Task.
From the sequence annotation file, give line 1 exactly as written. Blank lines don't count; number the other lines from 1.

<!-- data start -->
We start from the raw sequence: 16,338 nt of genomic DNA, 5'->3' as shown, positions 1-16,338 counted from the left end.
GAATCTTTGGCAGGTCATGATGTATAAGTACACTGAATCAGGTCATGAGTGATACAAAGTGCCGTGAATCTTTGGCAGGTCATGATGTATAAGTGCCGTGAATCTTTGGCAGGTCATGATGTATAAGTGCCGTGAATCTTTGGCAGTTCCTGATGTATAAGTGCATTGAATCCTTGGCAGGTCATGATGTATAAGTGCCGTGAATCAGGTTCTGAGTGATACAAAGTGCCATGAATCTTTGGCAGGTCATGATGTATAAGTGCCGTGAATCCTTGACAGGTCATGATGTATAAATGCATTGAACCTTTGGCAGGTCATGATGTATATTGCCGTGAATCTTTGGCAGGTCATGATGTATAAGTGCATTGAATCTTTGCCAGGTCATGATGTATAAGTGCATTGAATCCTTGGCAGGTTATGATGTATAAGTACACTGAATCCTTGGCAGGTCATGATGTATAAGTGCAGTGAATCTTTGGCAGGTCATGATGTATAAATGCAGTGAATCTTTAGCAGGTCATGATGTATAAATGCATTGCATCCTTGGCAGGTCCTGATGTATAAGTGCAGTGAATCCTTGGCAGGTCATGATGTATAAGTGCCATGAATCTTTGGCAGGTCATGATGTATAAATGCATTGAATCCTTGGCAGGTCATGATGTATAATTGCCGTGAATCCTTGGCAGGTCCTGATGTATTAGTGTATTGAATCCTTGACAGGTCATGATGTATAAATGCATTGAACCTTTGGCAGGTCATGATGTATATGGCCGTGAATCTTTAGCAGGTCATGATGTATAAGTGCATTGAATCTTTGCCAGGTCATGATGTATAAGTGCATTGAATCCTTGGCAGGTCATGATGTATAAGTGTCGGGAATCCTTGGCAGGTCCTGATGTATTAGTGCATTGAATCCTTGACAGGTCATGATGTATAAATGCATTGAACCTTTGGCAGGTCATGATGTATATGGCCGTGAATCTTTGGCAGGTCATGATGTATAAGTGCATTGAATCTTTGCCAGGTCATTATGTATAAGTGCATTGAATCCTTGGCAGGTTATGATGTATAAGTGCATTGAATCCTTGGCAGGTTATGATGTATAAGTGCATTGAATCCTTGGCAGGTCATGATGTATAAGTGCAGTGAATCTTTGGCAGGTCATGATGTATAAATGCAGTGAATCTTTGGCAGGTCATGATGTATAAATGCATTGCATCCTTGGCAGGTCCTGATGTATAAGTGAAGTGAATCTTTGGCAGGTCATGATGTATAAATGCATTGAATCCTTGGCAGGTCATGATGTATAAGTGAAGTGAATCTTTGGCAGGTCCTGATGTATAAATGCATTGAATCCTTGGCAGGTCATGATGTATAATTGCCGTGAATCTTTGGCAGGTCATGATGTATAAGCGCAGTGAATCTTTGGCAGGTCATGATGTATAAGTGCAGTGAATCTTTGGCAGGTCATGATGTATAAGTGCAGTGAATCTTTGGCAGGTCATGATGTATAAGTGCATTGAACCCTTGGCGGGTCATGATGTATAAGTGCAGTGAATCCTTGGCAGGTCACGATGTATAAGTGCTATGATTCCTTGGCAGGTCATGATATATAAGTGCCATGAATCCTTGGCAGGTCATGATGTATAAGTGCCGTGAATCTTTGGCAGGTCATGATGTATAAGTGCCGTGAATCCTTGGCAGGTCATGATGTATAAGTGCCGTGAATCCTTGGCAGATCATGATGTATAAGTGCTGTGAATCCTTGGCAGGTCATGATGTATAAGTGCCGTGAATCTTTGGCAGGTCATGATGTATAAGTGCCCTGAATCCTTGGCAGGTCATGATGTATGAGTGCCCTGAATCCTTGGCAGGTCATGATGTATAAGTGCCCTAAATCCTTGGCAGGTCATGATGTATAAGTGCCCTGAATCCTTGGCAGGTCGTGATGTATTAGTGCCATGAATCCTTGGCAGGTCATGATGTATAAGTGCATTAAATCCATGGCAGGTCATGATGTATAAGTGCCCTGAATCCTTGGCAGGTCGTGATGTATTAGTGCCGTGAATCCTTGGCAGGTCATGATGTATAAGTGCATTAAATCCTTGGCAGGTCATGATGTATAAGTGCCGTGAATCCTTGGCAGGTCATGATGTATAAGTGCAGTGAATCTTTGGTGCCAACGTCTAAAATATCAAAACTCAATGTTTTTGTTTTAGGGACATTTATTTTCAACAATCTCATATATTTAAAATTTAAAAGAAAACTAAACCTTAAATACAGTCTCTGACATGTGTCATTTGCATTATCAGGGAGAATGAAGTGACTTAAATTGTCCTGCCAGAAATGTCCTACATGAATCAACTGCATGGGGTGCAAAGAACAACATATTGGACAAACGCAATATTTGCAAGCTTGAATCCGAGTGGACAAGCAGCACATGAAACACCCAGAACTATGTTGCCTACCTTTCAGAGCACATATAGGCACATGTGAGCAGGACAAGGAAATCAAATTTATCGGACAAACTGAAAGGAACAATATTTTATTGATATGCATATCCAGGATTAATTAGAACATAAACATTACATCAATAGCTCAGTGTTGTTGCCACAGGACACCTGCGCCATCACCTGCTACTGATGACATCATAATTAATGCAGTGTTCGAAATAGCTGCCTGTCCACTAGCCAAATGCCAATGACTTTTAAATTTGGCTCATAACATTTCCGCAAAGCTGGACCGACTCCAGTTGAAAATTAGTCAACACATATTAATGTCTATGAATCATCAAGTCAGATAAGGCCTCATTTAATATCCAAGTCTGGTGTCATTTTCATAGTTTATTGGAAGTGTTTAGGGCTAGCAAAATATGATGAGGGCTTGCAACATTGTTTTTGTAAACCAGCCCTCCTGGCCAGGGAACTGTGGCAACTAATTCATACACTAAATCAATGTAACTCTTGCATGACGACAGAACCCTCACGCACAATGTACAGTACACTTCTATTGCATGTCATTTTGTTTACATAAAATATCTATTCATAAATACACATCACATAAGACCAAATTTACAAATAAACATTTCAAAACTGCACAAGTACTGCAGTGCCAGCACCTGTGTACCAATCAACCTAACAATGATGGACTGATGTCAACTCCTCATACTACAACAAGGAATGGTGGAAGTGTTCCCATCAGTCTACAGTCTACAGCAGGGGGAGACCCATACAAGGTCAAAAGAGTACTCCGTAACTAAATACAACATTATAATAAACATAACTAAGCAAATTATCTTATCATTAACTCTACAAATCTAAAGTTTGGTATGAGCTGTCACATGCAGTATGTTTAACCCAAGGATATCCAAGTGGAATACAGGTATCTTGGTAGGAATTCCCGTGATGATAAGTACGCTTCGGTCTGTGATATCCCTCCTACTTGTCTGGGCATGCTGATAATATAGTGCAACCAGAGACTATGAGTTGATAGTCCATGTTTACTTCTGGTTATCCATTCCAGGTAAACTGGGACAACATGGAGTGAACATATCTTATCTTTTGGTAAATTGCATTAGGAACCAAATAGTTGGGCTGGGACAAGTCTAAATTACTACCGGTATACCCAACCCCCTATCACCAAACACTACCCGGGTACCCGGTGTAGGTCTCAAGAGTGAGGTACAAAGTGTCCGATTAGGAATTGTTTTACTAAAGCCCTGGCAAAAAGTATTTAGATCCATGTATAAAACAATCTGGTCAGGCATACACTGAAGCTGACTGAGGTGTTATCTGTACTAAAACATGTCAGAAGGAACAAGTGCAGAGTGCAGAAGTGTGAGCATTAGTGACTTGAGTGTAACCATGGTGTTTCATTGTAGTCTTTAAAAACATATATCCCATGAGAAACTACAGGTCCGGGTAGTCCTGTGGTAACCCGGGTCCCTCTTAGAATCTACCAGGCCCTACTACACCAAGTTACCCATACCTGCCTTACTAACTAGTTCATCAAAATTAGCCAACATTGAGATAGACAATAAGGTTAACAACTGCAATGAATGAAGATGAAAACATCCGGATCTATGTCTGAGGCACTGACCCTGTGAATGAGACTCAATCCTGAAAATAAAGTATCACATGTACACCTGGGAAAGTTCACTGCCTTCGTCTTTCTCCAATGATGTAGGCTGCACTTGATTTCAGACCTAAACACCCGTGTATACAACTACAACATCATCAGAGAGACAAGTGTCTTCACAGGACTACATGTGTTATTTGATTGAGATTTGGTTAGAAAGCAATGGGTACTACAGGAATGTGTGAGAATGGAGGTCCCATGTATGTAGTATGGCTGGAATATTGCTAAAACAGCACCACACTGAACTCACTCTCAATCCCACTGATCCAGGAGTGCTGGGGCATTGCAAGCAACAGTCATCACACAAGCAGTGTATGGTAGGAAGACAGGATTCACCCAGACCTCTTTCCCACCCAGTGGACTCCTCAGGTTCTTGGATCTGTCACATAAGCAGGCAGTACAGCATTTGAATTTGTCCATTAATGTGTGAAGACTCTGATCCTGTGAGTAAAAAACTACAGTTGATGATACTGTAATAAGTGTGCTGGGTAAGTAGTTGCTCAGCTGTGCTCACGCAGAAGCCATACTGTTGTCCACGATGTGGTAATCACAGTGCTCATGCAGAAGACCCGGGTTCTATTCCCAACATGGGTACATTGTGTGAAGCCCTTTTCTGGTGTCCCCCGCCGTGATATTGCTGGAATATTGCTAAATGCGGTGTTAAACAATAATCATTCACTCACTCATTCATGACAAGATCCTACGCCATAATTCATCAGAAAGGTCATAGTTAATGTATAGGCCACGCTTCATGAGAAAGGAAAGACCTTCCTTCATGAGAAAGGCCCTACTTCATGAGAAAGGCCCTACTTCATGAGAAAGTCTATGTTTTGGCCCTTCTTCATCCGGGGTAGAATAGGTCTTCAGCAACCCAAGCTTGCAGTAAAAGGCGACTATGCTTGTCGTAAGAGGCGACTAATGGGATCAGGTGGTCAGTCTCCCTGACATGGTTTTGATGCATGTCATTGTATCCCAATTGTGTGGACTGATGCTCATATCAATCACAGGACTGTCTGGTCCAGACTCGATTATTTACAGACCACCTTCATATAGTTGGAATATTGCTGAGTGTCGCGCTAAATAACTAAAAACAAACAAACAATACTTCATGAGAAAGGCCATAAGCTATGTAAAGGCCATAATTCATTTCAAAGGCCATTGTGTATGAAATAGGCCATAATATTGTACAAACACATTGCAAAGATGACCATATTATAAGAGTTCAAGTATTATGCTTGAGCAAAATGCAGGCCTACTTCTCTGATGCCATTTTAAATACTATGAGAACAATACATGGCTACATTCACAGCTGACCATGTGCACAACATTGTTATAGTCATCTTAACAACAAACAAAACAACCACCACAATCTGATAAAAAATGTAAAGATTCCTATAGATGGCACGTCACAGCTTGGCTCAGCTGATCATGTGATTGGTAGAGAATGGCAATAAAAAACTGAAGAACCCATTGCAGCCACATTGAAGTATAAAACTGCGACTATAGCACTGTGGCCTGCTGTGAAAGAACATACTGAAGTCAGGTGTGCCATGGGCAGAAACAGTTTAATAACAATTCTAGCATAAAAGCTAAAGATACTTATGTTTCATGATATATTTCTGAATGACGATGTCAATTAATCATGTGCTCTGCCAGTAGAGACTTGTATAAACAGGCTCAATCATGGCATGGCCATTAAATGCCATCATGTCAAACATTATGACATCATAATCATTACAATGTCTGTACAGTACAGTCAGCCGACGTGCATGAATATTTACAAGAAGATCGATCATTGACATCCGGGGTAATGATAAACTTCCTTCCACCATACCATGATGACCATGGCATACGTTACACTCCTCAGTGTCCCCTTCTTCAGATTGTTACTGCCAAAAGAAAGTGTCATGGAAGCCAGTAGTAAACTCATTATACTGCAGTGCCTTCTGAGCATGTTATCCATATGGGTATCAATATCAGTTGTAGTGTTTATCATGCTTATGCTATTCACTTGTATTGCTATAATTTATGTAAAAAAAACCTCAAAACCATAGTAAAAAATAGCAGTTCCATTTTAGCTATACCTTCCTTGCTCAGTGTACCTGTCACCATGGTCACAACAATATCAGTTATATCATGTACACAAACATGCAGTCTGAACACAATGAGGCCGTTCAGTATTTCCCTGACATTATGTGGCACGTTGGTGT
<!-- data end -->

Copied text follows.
We start from the raw sequence: 16,338 nt of genomic DNA, 5'->3' as shown, positions 1-16,338 counted from the left end.